September 19, 2022
When I started writing for magazines, I wrote a lot of articles that profiled the biggest deer shot throughout the Midwest each season. I would make a loop from Iowa into Kansas, then down through Missouri into Illinois and back home again, interviewing successful hunters along the way. I learned a lot about deer hunting through those meetings.
The No. 1 thing I learned was that these hunters often didn’t know why they killed their buck. The biggest deer back then seemed to go to the hunters with the least experience. I can’t begin to tell you how many times I’d arrive at a person’s home for the interview only to find out that the buck that shocked my eyes was the bowhunter’s first. Maybe it was his first with a bow after having killed a few with a gun. Or, maybe it was the first after years of not hunting. Regardless of the story, it became clear that to kill big bucks, experience was not required.
That has all changed. Today, the biggest bucks seemingly go to bowhunters who are intentional about where they hunt and are experts in the art of running trail cameras. It now seems that everyone has some kind of history with the giants they shoot. Thirty years ago, these bucks were a big surprise, whereas today they're on the hit list well before they're on the wall. So, what does it all mean?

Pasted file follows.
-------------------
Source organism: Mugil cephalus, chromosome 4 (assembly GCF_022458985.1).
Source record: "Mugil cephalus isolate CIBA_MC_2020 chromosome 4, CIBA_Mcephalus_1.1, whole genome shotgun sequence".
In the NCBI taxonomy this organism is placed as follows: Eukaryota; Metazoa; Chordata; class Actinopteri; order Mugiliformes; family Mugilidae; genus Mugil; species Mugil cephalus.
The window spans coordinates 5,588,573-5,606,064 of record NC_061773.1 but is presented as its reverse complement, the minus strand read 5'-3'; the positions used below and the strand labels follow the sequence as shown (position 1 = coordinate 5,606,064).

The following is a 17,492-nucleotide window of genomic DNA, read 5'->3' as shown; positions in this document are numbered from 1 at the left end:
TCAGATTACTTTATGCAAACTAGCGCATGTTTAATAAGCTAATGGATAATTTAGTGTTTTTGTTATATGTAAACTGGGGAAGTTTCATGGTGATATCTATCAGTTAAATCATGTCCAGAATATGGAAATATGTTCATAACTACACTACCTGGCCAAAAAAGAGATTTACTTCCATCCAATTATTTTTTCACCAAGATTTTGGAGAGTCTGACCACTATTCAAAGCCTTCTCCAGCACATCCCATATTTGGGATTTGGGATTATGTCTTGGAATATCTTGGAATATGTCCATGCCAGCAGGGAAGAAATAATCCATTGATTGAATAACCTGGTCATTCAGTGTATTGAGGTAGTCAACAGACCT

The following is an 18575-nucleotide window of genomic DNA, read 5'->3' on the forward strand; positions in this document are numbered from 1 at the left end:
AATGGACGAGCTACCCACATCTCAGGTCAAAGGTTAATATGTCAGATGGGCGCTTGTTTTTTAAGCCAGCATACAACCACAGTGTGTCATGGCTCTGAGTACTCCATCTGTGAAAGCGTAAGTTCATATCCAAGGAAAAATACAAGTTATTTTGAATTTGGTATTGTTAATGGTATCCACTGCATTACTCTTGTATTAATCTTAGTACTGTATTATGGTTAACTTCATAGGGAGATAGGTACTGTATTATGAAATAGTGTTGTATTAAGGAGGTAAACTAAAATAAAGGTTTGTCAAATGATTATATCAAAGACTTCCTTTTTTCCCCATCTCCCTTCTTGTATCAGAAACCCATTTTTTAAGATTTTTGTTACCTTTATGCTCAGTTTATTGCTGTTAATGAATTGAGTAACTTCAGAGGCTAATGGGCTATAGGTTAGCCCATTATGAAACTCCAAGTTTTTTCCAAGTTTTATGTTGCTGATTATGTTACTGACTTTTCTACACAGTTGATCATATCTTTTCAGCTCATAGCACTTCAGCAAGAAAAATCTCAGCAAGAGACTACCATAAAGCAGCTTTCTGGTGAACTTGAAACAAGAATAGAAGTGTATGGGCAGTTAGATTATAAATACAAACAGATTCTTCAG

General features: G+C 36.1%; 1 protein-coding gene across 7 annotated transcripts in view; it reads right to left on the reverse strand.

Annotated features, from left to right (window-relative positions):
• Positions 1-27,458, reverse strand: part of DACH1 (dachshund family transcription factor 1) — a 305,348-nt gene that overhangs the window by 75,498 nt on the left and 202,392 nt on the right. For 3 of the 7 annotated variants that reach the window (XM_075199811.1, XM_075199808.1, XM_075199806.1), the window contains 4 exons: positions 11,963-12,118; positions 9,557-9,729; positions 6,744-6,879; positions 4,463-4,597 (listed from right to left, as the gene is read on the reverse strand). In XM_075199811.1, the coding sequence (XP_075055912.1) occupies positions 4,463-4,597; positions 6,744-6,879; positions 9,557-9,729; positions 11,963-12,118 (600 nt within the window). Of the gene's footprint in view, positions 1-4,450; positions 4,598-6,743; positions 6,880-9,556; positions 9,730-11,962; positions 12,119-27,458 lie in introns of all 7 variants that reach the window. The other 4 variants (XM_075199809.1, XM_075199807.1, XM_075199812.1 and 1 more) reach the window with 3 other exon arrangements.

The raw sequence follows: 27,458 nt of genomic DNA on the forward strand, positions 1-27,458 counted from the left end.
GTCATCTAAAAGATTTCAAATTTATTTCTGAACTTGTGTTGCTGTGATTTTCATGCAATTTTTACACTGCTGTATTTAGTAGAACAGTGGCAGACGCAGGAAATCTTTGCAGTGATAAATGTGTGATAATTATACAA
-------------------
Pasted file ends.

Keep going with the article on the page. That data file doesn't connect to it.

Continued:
Are Big Bucks Smarter?
Obviously, these inexperienced hunters weren’t outsmarting the bucks. They had simply captured lightning in a bottle. Beginner’s luck seemed to make the difference rather than elaborate plans to kill a whopper. If anything, they simply heard there was a big deer in the area, set up a stand 20 yards downwind of a beaten trail and got lucky.
The fact that these novices were shooting big deer used to frustrate the heck out of me. I had spent thousands of hours — in the tree and out — learning as much as I could about whitetail behavior only to be “shown up” by people who had almost no knowledge. Obviously, you don’t have to outsmart these bucks to shoot them.
Two possible conclusions eventually explained this seeming break with common sense. First, maybe mature whitetail bucks aren’t very smart. Second, maybe these novice bowhunters in their simple approach were actually doing something special. Maybe, the more we learn, the more we overthink. Maybe!